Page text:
Wednesday, 18 March 2015

Why some foods are unhealthy at bedtime

By: Chioma Umeha



New studies have confirmed that eating food before bedtime can be dangerous to health. They have also offered tips to ensure that diets do not lead to sleepless nights.

Spicy food
Think twice before having chicken pepper soup for dinner. Eating a big, highly seasoned meal close to bedtime can interfere with your shut-eye. “It’s not that the spice interrupts your sleep,” said an expert, Mark Mahowald, a professor of neurology at the University of Minnesota Medical School. The spice causes heartburn, and that interrupts your sleep, according to studies. Fiery foods can lead to indigestion and reflux, and, as a result, to ‘sleep fragmentation,’ said Lisa Medalie, a behavioural sleep medicine specialist at the University of Chicago. She recommends eating heavy or spicy foods at least three hours before bedtime.

Chocolate or other caffeine-filled food
Your body can take up to five hours to get caffeine out of your system. And if you are susceptible to feeling jittery, skipping the afternoon meal might not cut it. “Several studies have shown that 30 milligrams of caffeine – about the amount of caffeine in a candy bar – can have alerting effects and disruptive effects on sleep,” said Timothy Roehrs, director of research at the Sleep Disorders and Research Center of the Henry Ford Health Center. Watch out for sneaky caffeine hiding spots like chocolate-covered espresso beans and chocolate cake. “If you take a small slice or have a couple of bites, that probably will not affect your sleep,” said Phyllis Zee, MD, associate director of the Center for Sleep & Circadian Biology and professor at Northwestern University Feinberg School of Medicine. Experts also advise that you should avoid eating anything late or anything that contains caffeine, if you already have insomnia.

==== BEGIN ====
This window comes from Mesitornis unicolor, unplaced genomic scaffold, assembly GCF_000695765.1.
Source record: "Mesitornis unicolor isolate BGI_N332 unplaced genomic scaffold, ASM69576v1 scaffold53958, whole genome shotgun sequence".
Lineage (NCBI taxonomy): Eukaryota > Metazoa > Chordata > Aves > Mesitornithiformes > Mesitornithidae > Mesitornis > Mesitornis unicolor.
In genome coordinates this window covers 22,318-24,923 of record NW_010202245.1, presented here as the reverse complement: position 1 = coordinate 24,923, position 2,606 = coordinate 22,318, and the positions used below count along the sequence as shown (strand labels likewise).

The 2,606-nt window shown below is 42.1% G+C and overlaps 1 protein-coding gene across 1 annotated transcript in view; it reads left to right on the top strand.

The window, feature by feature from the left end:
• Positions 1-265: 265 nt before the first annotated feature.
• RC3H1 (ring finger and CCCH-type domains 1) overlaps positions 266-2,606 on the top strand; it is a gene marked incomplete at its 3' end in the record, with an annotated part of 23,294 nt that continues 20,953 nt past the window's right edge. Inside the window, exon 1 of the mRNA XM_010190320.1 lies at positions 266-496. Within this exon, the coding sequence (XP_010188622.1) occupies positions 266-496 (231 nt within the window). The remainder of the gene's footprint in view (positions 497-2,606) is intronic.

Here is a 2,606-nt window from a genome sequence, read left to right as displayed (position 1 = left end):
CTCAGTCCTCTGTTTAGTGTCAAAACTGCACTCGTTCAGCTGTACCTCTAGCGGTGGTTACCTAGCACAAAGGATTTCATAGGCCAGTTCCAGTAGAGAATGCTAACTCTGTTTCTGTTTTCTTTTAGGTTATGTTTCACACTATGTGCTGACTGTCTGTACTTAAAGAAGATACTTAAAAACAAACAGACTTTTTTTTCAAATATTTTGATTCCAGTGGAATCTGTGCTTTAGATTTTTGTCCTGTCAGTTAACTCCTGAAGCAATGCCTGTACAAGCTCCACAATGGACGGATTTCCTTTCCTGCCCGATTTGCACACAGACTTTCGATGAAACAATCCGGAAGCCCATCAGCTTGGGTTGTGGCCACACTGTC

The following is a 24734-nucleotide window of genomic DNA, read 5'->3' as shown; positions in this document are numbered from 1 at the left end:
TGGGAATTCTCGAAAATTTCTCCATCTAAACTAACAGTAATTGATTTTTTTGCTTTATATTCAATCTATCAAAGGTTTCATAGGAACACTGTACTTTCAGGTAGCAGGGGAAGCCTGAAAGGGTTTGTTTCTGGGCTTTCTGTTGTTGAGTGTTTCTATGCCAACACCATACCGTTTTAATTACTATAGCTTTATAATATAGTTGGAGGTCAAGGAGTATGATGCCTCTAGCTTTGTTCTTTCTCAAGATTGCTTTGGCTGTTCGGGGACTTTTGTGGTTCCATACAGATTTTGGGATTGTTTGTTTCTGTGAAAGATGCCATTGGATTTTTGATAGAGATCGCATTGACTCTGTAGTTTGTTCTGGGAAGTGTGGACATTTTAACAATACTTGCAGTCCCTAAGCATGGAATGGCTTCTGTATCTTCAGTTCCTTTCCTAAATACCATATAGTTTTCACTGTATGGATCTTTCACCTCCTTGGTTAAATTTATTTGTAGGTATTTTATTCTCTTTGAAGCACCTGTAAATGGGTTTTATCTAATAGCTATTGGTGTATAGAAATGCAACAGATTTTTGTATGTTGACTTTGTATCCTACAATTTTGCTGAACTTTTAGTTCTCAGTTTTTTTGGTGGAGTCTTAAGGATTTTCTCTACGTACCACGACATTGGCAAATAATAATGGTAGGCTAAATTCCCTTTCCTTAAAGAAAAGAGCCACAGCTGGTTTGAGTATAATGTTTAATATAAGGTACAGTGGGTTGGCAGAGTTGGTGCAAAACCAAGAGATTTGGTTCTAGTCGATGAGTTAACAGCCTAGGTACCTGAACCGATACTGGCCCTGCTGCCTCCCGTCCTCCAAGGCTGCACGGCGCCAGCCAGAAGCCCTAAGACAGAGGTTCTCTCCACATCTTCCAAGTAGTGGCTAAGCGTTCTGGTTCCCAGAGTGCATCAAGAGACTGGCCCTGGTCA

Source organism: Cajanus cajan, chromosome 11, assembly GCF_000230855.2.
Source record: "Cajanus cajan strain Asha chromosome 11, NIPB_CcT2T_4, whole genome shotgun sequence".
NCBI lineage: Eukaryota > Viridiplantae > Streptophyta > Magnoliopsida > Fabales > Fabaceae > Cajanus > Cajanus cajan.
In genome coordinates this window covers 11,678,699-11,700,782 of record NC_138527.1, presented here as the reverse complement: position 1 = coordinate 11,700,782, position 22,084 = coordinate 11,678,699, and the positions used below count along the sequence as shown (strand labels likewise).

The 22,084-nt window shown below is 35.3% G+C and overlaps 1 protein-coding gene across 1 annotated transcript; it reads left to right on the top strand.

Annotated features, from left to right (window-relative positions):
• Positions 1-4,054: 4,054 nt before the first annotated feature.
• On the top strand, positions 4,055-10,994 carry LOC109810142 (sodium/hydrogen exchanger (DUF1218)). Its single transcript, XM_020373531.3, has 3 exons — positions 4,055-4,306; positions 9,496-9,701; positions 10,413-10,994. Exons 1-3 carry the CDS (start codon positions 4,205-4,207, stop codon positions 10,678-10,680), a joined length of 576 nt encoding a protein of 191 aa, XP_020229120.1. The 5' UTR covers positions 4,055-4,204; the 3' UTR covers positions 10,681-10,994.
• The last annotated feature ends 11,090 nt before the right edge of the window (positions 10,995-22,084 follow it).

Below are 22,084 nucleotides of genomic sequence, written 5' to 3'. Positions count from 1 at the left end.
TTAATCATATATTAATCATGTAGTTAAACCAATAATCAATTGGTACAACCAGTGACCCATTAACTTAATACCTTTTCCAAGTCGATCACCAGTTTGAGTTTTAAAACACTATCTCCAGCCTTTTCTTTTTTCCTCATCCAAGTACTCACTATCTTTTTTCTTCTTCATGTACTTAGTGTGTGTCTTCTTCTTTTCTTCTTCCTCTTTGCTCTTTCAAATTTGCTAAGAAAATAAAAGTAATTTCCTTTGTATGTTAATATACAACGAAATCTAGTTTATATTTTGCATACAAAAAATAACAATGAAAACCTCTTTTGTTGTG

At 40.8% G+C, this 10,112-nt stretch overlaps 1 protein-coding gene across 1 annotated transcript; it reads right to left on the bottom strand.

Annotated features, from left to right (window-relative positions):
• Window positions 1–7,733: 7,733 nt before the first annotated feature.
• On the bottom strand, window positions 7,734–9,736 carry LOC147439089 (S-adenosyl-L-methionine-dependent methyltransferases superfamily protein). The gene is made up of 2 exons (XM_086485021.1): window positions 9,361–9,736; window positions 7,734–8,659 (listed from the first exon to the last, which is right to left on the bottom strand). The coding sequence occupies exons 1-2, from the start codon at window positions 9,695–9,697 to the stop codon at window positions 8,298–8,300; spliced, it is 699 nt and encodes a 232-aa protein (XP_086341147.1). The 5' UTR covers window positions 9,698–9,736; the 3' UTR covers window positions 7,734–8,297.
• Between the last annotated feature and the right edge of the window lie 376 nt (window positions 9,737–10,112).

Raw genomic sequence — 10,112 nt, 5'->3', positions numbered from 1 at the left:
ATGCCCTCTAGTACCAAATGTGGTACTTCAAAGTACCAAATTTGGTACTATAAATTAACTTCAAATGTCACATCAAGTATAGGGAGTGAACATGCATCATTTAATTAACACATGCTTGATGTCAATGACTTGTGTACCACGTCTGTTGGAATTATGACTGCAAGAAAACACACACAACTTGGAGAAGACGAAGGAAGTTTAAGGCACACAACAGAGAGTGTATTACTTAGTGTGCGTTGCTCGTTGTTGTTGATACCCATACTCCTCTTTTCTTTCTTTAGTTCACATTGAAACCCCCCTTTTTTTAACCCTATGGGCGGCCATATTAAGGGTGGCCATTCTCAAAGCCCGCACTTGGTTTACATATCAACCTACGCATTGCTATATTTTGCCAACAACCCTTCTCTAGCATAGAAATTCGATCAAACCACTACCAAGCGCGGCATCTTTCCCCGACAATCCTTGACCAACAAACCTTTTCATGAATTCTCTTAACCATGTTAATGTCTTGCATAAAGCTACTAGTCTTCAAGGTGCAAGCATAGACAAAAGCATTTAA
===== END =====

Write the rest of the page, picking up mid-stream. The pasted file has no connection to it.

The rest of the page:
Alcohol
Watch your intake of wine at dinner, if you are one to toss and turn at night. Alcohol is a depressant, which makes you drowsy, but then its effect reverses. Alcohol has two effects, explained Jerry Siegel, professor of psychiatry and director of the Center for Sleep Research at UCLA. One is to put you to sleep, and the other is to wake you up three or four hours later. Alcohol also reduces the amount of REM rest (the final stage in the sleep cycle). Commenting, Clete Kushida, medical director of the Stanford Sleep Medicine Center stressed: “It just does not provide a good substitute for natural sleep. Often people wake up less refreshed.”

Water
Health experts are of the view that staying hydrated is healthy. But, they further advise that you drink well throughout the day and do not guzzle water at night. Lay off drinks 60 to 90 minutes before you sleep, they also recommend. An expert, Zee, suggested: “Give (the body) enough time to void that fluid before bed.”

Giant meals
Your body is not prepared to digest heavy meals or decadent desserts right before bedtime. Not to mention that staying up late, noshing on goodies, may disrupt your normal circadian rhythm, said Roehrs.

Do not go to bed eating nothing
On the flip side, do not go to bed famished either. “Starvation or excessive hunger causes sleeplessness and increased activity,” said Dr. Ruth M. Benca, director of the Center for Sleep Medicine and Sleep Research at the University of Wisconsin at Madison. Experts further said: “If there is a general rule of thumb, being too hungry makes it difficult to sleep and eating a lot of food makes it difficult to sleep.” If hunger strikes after dinner, try a small snack, such as a mini pack of almonds, an hour before bedtime, said Zee.

This story was published in Newswatch Times on February 21,  2015.

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